XJTLU academic re-visits SARS modelling approach for COVID-19

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The number of newly confirmed COVID-19 cases in mainland China outside Hubei province (and not including imported cases) will drop to zero before 10 March, according to a mathematical model that correctly predicted when the daily newly confirmed SARS cases would drop to zero in 2003. This prediction for COVID-19 cases was made based on data collected through early February and has remained on track, said Professor Duo Wang of Xi’an Jiaotong-Liverpool University.

In January of this year, as news spread of the novel coronavirus infecting more and more people, Professor Wang dusted off the model he used 17 years ago to study the SARS outbreak. He and Professor Hefei Wang, director of the Financial Big Data lab at Renmin University of China, are using a slightly modified version to study the disease dynamics of COVID-19 based on data released by China’s National Health Commission.

Actual newly confirmed cases number updated through 29 February. Parameters for the prediction curve were estimated as of 6 February. The model estimates the number of new cases for mainland China outside of Hubei (not including imported cases) will drop to zero between 7-10 March.

Professor Wang, of XJTLU’s Department of Mathematical Sciences, notes that factors could change the model’s forecasts.

“The model assumes a closed community. In a matter of weeks, several other countries have experienced new outbreaks of coronavirus,” he said.

“We need to keep up the stringent measures to prevent a rebound of the epidemic situation.

“In addition, we remain cautious about our model’s predictions because a large number of people have yet to return to work

“This might change the transmission probability, although with the current stringent measures put in place, we have not seen an increase in transmissions for the first batches of people who have returned to the workplace."

The professors’ COVID-19 model is estimated using data beginning 23 January released by China’s National Health Commission, including data from all of China except for Hubei province. Professor Wang said they decided to exclude Hubei province because its overwhelmed testing system in the early stage could result in data too inconsistent for this model.

After a couple weeks, the model began providing “stable and consistent parameter estimates,” or forecasts that turned out to be nearly on-target, he said.

“As of 6 February, we predicted the peak of the number of newly confirmed COVID-19 patients each day for China outside of Hubei province to be on 2 February, and that this number would drop to below 100 on 17 February,” Professor Wang said.

“Both of these turned out to be quite accurate. The peak – as of now – appears to have been 3 February and the number of newly confirmed patients indeed dropped below 100 exactly on 17 February.”

For both the SARS and COVID-19 outbreaks, Professor Wang used a classic SIR model, commonly used in modelling epidemics.

“It builds a mathematical model using a set of differential equations, describing the dynamics between three types of people in the population: those susceptible, those infectious, and those removed,” he said.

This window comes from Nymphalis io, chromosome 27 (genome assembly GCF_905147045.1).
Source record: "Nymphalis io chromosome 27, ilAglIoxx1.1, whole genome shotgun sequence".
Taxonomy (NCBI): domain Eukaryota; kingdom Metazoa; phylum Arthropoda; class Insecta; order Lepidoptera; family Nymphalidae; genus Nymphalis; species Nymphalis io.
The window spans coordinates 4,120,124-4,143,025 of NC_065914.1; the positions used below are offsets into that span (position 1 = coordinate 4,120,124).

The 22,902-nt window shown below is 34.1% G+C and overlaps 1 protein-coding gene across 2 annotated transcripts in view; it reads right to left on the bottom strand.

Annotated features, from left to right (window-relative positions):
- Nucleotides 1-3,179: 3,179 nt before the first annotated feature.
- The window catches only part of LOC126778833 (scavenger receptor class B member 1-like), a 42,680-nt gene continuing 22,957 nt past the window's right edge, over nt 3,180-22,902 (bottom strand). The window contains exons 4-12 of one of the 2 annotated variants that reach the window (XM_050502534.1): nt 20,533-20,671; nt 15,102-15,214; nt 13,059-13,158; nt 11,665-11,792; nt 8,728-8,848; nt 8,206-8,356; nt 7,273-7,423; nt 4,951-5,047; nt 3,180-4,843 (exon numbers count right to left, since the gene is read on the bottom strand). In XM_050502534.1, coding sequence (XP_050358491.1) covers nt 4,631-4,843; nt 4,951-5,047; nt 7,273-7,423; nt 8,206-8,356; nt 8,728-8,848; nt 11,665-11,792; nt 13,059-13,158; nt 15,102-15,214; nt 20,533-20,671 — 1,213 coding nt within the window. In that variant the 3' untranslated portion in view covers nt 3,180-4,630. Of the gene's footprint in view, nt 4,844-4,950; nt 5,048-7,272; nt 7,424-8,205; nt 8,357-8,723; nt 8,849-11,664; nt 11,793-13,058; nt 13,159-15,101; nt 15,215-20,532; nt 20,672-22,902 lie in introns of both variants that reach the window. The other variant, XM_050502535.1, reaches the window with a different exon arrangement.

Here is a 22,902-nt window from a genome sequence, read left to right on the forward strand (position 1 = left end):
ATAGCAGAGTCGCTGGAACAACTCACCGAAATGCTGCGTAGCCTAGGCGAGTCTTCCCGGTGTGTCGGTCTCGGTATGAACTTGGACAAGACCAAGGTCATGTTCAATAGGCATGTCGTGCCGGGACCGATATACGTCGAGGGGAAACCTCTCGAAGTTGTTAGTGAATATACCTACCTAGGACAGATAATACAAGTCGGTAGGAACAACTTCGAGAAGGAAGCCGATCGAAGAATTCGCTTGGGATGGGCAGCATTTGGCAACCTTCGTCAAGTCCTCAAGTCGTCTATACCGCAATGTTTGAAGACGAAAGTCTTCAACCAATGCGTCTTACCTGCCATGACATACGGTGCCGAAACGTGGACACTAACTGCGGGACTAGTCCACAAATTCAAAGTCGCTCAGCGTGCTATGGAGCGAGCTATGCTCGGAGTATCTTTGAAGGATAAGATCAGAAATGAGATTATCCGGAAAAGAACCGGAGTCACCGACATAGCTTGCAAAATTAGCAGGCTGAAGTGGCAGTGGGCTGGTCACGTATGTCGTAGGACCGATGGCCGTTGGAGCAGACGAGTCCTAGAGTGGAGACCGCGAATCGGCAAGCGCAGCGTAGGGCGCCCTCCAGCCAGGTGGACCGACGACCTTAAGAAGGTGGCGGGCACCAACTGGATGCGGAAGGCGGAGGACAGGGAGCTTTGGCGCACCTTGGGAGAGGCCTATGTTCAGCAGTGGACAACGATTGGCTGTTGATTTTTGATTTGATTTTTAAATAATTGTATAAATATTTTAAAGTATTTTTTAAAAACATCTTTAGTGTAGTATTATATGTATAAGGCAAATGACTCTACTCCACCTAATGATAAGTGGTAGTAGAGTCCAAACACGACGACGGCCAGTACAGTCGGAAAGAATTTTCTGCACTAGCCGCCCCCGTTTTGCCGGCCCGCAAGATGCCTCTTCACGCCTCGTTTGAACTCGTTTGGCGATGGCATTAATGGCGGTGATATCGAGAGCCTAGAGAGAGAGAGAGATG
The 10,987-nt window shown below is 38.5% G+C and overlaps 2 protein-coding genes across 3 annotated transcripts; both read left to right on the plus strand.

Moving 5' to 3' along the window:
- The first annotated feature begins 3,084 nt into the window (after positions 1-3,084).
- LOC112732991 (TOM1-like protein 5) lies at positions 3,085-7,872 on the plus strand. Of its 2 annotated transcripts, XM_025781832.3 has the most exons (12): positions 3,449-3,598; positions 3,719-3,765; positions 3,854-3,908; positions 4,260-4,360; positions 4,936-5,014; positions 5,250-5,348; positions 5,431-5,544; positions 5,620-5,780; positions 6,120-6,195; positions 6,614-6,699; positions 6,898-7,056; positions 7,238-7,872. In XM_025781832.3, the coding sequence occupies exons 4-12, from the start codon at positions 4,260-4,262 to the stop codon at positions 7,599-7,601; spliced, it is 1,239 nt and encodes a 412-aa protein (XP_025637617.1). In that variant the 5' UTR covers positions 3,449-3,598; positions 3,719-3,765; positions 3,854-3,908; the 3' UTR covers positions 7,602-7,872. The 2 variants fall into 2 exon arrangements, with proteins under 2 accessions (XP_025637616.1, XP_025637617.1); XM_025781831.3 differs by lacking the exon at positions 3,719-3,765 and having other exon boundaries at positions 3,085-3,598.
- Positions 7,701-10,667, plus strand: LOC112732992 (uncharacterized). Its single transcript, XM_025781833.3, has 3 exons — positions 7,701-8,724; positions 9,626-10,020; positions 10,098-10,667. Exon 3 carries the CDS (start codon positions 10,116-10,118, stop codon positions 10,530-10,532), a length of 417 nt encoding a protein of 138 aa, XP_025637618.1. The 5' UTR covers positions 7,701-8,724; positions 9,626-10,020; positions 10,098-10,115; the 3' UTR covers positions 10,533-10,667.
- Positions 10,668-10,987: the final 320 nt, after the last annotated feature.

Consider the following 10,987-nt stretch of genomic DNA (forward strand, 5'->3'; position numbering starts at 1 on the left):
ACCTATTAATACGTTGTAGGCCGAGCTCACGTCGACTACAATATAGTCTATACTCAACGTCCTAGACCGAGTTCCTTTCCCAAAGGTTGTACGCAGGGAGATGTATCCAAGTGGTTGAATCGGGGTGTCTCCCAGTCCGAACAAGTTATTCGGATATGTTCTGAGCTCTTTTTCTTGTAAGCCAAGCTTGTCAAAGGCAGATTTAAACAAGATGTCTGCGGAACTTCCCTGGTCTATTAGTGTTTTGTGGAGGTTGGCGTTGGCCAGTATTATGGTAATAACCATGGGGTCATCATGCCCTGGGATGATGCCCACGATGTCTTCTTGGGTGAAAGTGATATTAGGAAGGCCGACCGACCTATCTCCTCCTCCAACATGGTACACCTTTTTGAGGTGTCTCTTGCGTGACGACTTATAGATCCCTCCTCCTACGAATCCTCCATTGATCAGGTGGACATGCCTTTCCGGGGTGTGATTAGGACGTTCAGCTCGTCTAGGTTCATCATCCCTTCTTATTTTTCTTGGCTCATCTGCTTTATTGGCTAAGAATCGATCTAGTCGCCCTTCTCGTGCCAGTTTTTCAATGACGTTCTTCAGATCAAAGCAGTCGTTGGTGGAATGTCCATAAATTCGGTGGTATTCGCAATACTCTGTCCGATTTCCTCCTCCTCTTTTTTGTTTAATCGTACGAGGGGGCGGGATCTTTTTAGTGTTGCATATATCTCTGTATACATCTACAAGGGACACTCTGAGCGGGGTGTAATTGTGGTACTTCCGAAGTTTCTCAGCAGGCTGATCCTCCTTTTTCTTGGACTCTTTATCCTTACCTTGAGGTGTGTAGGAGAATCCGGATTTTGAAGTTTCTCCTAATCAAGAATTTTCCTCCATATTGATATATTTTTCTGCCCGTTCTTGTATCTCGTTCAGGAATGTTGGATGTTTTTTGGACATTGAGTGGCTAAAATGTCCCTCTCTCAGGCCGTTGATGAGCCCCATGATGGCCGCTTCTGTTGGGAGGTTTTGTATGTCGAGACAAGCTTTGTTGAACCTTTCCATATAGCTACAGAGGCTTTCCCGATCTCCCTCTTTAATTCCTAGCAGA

At the time of the SARS outbreak, Professor Wang was head of the Department of Financial Mathematics at the School of Mathematics at Peking University in Beijing, the city where the largest outbreak occurred.

“My research specialty is in differential equations and dynamical systems. Being right in the centre of the SARS epidemic, I decided to give this classic model a try,” he said.

“While many people use this model, the trick is on parameter estimation, since this set of differential equations does not have explicit solution – it is a numerical estimate.

“For the SARS model, we used an approximate formula of the SIR model for the number of newly confirmed patients for the parameter estimation.

“In addition, we excluded the infected medical workers from the data, since they tend to have a different transmission rate from the general population.”

This was important, Professor Wang noted, since the SIR model assumes that people in each of the model’s categories have the same characteristics as other people in that category.

Professor Wang and his colleagues tracked the SARS outbreak data from 23 April 2003 - 15 May 2003. They then released a paper about the model on 17 May to a special conference about that outbreak held at the Peking University medical school.

Their model indicated that the SARS newly confirmed infections would drop to zero between 15-18 June 2003, which he said surprised many.

“Our model’s prediction that the SARS outbreak would end in mid-June seemed quite bold at the time, and not that many people believed it would turn out that way," he said.

“It turns out that the SARS outbreak indeed ended in mid-June 2003, verifying that our approach had worked very well.”

This was about a month after The Journal of Peking University (Health Sciences) accepted his paper on the SARS modelling, he noted.

Professor Wang emphasized that, while the prediction of newly confirmed COVID-19 cases in mainland of China outside Hubei province dropping to zero in around a week is hopeful, the modelling process and forecasts are not set in stone.

“When the number of newly confirmed cases is small, there tends to be higher fluctuations as it travels down the curve,” he said.

"We want to stress that the work on the COVID-19 data is preliminary and our models and estimation approaches may change as we go along.”

By Tamara Kaup

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